The injector was passed across the anterior chamber and through the sclera into the subconjunctival space at exactly my markings. I rotated the bevel of the needle toward 12 o’clock to ensure a superior bleb. I then deployed the stent carefully into the subconjunctival space before checking for correct length and position using a gonioprism.
Lastly, I removed the viscoelastic with bimanual irrigation and aspiration, checked for the development of a bleb, and hydrated the wounds before administering intracameral antibiotic to prevent infection. At the end of the procedure I placed a pad and shield over the eye and prescribed topical steroids every two hours and antibiotics four times a day.
The patient was instructed to discontinue glaucoma medications in the operated eye, to avoid heavy lifting or straining, keep the eye dry, and wear a shield at night for the first week.
An appointment was scheduled for the following day and the patient was given my mobile number to call in case of emergency.
Figure 3A. Slitlamp photography of the XEN Gel Stent in position
Figure 3B. Low diffuse bleb associated with the XEN Gel Stent
At the day 1 post-operative visit, the patient’s visual acuity was 6/9 in the operated eye and her intraocular pressure was 7 mmHg without sequelae. Her anterior chamber was deep and there were no macular folds or choroidal effusions. The XEN was well-positioned and there was a low diffuse bleb and no leak (Figures 3A and 3B).
At one week post-operatively, her visual acuity had returned to 6/6 and her intraocular pressure was 10 mmHg. Antibiotics were discontinued at one week and steroids tapered over the next three months. At three months the patient is off all eye-drops and her visual acuity is 6/6 and IOP 9 mmHg. The fellow eye has been scheduled for surgery.
The XEN Gel Stent represents a major advancement in the treatment of refractory glaucoma. It provides intraocular pressure levels approaching those of trabeculectomy, in a fast, minimally-invasive operation with a good safety profile and rapid post-operative recovery.1 Unlikely trabeculectomy there are no conjunctival incisions or suturing required, which is appealing from a patient perspective.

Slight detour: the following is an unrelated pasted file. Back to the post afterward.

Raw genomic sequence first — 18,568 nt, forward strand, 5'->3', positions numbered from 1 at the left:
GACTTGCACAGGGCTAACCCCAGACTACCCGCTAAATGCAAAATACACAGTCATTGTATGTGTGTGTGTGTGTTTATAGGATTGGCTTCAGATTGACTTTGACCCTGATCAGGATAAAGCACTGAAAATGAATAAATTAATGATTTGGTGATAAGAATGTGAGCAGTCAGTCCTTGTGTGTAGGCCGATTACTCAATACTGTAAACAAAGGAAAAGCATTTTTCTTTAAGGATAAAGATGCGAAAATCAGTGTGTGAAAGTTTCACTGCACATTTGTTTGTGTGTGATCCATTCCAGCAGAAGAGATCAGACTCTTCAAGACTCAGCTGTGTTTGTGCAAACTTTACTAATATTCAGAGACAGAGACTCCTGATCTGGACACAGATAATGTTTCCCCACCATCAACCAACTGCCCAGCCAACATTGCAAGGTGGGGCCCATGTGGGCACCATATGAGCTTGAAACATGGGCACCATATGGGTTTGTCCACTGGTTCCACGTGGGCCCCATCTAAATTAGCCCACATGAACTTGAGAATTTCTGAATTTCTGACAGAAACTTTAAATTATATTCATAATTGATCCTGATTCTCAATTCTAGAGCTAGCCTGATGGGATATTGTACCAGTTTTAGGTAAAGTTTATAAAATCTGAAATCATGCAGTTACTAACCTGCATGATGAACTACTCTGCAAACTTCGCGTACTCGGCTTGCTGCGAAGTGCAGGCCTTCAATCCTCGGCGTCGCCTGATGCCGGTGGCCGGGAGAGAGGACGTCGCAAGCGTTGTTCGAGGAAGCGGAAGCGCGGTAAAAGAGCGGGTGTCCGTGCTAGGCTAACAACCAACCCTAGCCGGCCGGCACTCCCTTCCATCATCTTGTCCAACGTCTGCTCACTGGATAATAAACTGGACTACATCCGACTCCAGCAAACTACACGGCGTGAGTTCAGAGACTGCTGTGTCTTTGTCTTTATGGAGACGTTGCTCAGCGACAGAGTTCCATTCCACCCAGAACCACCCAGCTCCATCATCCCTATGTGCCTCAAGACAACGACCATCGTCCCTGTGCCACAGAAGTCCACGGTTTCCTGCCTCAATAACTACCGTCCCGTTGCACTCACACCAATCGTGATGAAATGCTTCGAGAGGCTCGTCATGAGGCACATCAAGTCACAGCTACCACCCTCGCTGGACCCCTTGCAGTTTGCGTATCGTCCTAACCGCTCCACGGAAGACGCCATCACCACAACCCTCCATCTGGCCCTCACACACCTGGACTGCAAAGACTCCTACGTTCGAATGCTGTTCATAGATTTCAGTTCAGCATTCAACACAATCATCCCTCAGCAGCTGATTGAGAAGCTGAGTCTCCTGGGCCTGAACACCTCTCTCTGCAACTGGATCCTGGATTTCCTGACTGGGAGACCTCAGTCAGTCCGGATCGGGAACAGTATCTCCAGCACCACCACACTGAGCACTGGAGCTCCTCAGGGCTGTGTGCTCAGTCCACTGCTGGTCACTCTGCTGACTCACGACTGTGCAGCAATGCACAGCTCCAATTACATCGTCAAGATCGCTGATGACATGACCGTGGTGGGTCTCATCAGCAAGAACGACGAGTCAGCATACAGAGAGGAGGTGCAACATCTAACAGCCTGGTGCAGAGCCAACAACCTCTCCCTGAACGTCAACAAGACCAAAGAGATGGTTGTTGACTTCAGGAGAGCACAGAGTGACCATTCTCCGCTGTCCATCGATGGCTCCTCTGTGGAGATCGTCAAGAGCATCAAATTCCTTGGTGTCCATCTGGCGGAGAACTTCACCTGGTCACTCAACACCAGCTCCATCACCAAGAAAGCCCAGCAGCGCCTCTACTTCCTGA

While numerically low pressures are common, hypotony is rare.2 Accordingly, its favourable safety profile enables the XEN Gel Stent to be offered at an earlier stage of disease and in many patients it can avert or delay the need for invasive surgery.3 If additional pressure reduction is required, medical therapy can be restarted and the procedure does not preclude further operations such as trabeculectomy or glaucoma drainage device insertion from being performed.
Patients should be monitored closely post-operatively. Optimal outcomes require bleb management including needling and therefore the procedure is best performed by surgeons experienced in bleb management.
As with all subconjunctival procedures that form a bleb, there is a small risk of bleb-related complications. However, compared to trabeculectomy, the morphology of the XEN bleb is different, tending to be low and diffuse. Like any stent, there is a small risk of occlusion or exposure; however, this is rare and can generally be averted with proper technique and placement.
Dr Nathan Kerr
Dr Nathan Kerr specialises in minimally-invasive glaucoma surgery (MIGS) and completed a Glaucoma Fellowship at Moorfields Eye Hospital in London. He was the first Australian surgeon to be accredited in the use of the XEN Gel Implant and is co-editor of MIGS.org, a source of patient information on glaucoma surgery. Dr Kerr is a consultant ophthalmologist at the Royal Victorian Eye and Ear Hospital, and consults privately at Eye Surgery Associates.
- Schlenker MB, Gulamhusein H, Conrad-Hengerer I, et al. Efficacy, safety, and risk factors for failure of standalone ab interno gelatin microstent implantation versus standalone trabeculectomy. Ophthalmology 2017. doi: 10.1016/j.ophtha.2017.05.004.
- Sheybani A, Dick HB, Ahmed IIK. Early clinical results of a novel ab interno gel stent for the surgical treatment of open-angle glaucoma. J Glaucoma 2016; 25: e691–696.
- Kerr NM, Wang J, Barton K. Minimally invasive glaucoma surgery as primary stand-alone surgery for glaucoma. Clin Exp Ophthalmol 2017; 45: 393-400.